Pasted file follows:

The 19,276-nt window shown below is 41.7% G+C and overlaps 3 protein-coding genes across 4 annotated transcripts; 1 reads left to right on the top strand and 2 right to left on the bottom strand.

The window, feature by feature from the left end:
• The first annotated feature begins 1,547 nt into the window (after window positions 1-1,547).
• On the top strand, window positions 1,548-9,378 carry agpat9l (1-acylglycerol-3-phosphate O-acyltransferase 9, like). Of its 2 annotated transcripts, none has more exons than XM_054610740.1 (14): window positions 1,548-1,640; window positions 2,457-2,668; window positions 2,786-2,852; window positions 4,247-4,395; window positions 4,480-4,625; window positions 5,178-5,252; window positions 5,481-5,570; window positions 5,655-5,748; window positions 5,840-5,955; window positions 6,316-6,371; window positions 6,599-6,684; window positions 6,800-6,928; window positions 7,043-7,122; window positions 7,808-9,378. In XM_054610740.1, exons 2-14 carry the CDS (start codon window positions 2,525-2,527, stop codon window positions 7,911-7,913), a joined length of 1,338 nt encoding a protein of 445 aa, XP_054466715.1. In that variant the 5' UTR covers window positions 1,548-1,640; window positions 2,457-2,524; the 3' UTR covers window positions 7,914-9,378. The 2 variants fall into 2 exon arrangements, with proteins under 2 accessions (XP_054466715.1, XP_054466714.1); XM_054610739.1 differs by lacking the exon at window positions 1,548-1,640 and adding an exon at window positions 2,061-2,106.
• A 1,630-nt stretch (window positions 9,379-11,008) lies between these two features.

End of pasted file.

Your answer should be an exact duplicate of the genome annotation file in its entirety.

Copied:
The 19,276-nt window shown below is 41.7% G+C and overlaps 3 protein-coding genes across 4 annotated transcripts; 1 reads left to right on the top strand and 2 right to left on the bottom strand.

The window, feature by feature from the left end:
• The first annotated feature begins 1,547 nt into the window (after window positions 1-1,547).
• On the top strand, window positions 1,548-9,378 carry agpat9l (1-acylglycerol-3-phosphate O-acyltransferase 9, like). Of its 2 annotated transcripts, none has more exons than XM_054610740.1 (14): window positions 1,548-1,640; window positions 2,457-2,668; window positions 2,786-2,852; window positions 4,247-4,395; window positions 4,480-4,625; window positions 5,178-5,252; window positions 5,481-5,570; window positions 5,655-5,748; window positions 5,840-5,955; window positions 6,316-6,371; window positions 6,599-6,684; window positions 6,800-6,928; window positions 7,043-7,122; window positions 7,808-9,378. In XM_054610740.1, exons 2-14 carry the CDS (start codon window positions 2,525-2,527, stop codon window positions 7,911-7,913), a joined length of 1,338 nt encoding a protein of 445 aa, XP_054466715.1. In that variant the 5' UTR covers window positions 1,548-1,640; window positions 2,457-2,524; the 3' UTR covers window positions 7,914-9,378. The 2 variants fall into 2 exon arrangements, with proteins under 2 accessions (XP_054466715.1, XP_054466714.1); XM_054610739.1 differs by lacking the exon at window positions 1,548-1,640 and adding an exon at window positions 2,061-2,106.
• A 1,630-nt stretch (window positions 9,379-11,008) lies between these two features.